Implementing the living wage in UK local government

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Purpose – The purpose of this paper is to understand the impact of living wages on organisational pay systems.
Design/methodology/approach – The research draws on 23 semi-structured interviews with HR managers, trade union representatives, and politicians at four UK local government case study sites.
Findings – The findings suggest that living wages can have a positive impact on directly employed workers in cleaning, catering and care services, but the research also finds that the localised adoption of living wages can lead to significant wage compression, resulting in a broad band of “low skill-low
wage jobs”.
Originality/value – The theoretical contribution is twofold. In-line with earlier research the “first-order” effects of living wages are clear: hourly wages for a large number of women in part-time roles increased sharply. However, this is only part of the story as “second-order” effects such as ripples and spill-overs are less extensive than suggested by other studies. This is due to the limited scope for trade unions to restore wage differentials through collective bargaining, the slow progress in extending the living wage to contracted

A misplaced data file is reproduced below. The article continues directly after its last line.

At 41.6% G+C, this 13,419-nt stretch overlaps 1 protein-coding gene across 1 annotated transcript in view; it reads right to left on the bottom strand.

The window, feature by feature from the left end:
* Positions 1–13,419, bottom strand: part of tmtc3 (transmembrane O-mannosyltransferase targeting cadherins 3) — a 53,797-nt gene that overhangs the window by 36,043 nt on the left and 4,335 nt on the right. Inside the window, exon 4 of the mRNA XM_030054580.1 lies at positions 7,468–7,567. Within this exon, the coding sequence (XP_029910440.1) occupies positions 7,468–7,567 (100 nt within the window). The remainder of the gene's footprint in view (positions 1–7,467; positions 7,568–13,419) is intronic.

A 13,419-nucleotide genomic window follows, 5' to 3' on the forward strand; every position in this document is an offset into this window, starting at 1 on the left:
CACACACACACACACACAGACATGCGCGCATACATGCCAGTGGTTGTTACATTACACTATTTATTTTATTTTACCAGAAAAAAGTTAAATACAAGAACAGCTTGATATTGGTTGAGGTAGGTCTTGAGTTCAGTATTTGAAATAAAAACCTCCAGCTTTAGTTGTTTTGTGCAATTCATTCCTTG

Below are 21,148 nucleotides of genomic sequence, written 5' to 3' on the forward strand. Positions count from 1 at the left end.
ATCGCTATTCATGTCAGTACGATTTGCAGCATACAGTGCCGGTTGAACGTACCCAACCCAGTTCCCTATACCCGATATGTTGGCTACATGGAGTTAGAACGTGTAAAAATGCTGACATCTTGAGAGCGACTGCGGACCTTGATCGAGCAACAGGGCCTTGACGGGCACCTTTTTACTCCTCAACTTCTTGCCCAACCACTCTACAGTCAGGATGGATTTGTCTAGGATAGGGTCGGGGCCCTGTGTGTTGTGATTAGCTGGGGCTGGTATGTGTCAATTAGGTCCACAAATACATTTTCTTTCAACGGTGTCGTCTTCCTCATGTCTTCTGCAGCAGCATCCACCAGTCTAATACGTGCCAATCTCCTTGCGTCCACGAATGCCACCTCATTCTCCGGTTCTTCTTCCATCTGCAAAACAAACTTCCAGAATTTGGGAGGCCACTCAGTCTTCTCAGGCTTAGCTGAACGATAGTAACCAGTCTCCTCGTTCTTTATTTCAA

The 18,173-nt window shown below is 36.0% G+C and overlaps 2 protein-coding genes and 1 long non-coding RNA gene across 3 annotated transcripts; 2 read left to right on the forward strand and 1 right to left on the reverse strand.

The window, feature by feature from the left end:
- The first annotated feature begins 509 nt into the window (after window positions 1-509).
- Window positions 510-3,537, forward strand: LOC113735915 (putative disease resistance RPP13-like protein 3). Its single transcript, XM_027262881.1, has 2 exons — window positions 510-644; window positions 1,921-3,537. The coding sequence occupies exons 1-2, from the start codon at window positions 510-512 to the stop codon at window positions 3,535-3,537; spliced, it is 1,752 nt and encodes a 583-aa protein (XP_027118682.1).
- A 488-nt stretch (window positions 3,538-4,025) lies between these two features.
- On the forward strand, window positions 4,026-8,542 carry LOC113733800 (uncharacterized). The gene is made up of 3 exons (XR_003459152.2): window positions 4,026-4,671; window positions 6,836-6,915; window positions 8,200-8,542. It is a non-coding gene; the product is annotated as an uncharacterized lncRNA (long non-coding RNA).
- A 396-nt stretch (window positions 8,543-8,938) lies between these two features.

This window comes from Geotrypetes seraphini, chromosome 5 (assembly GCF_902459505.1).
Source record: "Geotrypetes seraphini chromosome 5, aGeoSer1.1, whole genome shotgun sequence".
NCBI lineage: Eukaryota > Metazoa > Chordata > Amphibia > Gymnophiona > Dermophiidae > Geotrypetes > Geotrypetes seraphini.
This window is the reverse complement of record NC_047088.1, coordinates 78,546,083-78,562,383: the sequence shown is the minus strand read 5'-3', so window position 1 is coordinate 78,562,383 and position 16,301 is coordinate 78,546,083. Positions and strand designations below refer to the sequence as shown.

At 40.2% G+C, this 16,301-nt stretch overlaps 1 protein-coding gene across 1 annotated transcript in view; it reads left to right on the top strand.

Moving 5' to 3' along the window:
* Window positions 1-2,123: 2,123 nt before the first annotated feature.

staff, and parallel processes of downsizing and outsourcing.
Keywords Pay equity, Trade unions, Public sector organizations, Living wage, Low pay
Paper type Research paper
Original languageEnglish
Pages (from-to)840-849
Number of pages9
JournalEmployee Relations
Issue number6
Publication statusPublished - 1 Oct 2017


  • Pay equity, Trade unions, Public sector organizations, Living wage, Low pay


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